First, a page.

Transvertebral transsacral strut grafting for high-grade isthmic spondylolisthesis L5-S1 with fibular allograft

Rick C. Sasso, Karl D. Shively, Thomas M. Reilly

Research output: Contribution to journalArticle

43 Scopus citations


STUDY DESIGN: A clinical retrospective study was conducted. OBJECTIVE: To evaluate the clinical and radiographic outcomes of 25 consecutive patients with symptomatic high-grade isthmic spondylolisthesis at L5-S1 treated by decompression and transvertebral, transsacral strut grafting with fibular allograft. SUMMARY OF BACKGROUND DATA: Symptomatic high-grade isthmic spondylolisthesis serves as a challenging clinical problem. Traditional treatment by in situ posterolateral arthrodesis has been associated with pseudarthrosis rates up to 50%. Even with successful posterolateral fusion, the graft is in an unfavorable biomechanical environment, owing to it being under tension, which can allow for progression of lumbosacral kyphosis (slip angle) and sagittal translation (slip). Open reduction of spondylolisthesis improves the biomechanical situation by allowing a trapezoidal interbody graft at L5-S1, but is associated with neurologic deficits in up to 30% of patients. The technique used in this particular study achieves the biomechanical goal of a structural interbody construct without the necessity of anatomically reducing the translational slip. The fibular strut grafts were placed through an anterior approach as part of an anterior/posterior procedure, or via a posterior approach as part of a posterior-only procedure. METHODS: A consecutive series of 25 symptomatic patients with high-grade isthmic spondylolisthesis at L5-S1 had an average age of 29.8 years. Six patients were 16 years or younger. Eight patients underwent a posterior-only approach with posterior transosseous fibular strut grafting across S1 into the L5 vertebral body combined with posterolateral arthrodesis L4-S1 using a pedicle screw-rod construct. Seventeen patients underwent a combined anterior/posterior approach with transosseous fibular allograft strut grafting at L5-S1 and L4-L5 interbody arthrodesis using a femoral ring allograft supplemented with L4-S1 posterior pedicle screw-rod instrumentation. No reduction attempts were performed, other than those occurring spontaneously by patient positioning and decompression. Patients were evaluated for clinical improvement and radiographically. Clinical outcomes were measured with the scoliosis research society outcome instrument. Radiographs were followed for arthrodesis, translation, and slip angle. Mean follow-up was 39 months (range, 30 to 71mo). All patients preoperatively had a grade III to V slip using the Meyerding classification (mean 3.7). The slip angle averaged 37 degrees. RESULTS: The postoperative mean slip grade was 3.5 compared with 3.7 preoperatively (no significant difference). The mean slip angle improved to 27 degrees (8 to 40 degrees) postoperatively from 37 degrees (13 to 51 degrees) preoperatively (P<0.05). All patients went on to a stable arthrodesis, with no progression in slip or slip angle. There were no permanent neurologic deficits among any of the subjects, and all patients demonstrated improvement in their preoperative gait disturbance. Scoliosis research society functional outcome score showed 24/25 extremely satisfied or somewhat satisfied at latest follow-up. CONCLUSIONS: Treatment by this method showed improvement in lumbosacral kyphosis while avoiding the neurologic injury risk associated with open slip-reduction maneuvers. Despite no reduction in translational deformity, this technique offers excellent fusion results, good clinical outcomes, and prevents further sagittal translation and lumbosacral kyphosis progression.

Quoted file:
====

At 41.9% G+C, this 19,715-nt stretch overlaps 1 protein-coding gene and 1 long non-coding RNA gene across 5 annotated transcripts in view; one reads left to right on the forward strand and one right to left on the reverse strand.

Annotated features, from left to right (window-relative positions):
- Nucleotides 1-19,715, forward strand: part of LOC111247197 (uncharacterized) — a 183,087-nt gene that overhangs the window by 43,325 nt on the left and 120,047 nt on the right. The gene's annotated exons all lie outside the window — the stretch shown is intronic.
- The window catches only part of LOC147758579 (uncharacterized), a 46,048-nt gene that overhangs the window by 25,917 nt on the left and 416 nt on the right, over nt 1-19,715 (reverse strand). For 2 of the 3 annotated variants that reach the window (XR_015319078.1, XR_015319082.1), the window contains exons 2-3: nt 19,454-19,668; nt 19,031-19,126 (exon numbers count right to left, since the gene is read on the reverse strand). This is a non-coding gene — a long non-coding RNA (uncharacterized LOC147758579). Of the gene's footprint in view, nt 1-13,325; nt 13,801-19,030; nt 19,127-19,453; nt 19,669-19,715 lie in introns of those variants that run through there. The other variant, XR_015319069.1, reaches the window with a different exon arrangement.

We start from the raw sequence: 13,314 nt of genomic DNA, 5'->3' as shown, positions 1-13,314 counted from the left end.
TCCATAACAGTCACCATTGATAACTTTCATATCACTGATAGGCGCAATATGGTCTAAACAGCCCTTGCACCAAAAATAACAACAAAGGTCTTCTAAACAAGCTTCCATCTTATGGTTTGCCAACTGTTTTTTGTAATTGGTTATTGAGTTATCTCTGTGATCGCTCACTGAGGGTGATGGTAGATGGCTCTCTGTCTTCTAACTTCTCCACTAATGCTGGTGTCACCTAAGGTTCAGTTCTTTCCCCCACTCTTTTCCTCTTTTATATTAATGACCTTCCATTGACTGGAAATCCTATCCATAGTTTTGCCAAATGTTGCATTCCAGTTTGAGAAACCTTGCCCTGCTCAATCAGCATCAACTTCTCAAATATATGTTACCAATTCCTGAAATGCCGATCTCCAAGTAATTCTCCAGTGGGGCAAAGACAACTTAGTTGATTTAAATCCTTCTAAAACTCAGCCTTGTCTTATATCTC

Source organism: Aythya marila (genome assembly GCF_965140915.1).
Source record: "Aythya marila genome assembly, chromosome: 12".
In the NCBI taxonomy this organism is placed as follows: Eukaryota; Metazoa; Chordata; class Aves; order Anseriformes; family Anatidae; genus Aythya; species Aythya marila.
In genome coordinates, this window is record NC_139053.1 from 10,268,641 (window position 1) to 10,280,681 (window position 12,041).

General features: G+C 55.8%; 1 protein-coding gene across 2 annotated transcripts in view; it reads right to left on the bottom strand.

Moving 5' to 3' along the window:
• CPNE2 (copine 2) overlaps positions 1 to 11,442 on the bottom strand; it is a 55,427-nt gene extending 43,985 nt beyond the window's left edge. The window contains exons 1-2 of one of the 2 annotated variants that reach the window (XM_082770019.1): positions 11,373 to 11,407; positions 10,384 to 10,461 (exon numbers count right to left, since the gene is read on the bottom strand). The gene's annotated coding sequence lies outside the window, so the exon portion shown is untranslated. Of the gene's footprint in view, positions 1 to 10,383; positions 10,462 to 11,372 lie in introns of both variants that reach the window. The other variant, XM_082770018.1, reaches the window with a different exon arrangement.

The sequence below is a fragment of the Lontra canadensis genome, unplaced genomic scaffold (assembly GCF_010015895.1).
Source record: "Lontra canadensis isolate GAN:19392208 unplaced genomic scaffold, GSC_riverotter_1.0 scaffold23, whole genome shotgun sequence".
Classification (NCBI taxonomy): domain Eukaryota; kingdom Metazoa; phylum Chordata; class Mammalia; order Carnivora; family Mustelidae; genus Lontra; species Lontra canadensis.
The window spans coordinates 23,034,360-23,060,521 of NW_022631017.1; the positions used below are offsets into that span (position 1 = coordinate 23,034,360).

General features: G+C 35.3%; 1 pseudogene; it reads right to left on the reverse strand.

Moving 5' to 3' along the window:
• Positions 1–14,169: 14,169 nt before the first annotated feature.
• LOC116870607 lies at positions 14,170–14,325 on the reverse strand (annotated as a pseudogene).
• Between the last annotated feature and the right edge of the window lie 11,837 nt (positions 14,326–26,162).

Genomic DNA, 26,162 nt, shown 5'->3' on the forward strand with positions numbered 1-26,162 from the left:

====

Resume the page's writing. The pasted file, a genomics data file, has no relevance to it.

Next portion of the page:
Original languageEnglish (US)
Pages (from-to)328-333
Number of pages6
JournalJournal of Spinal Disorders and Techniques
Issue number5
StatePublished - Jul 1 2008


  • Fibular strut graft
  • High-grade
  • L5-S1
  • Lumbar fusion
  • Spondylolisthesis

ASJC Scopus subject areas

  • Surgery
  • Orthopedics and Sports Medicine
  • Clinical Neurology

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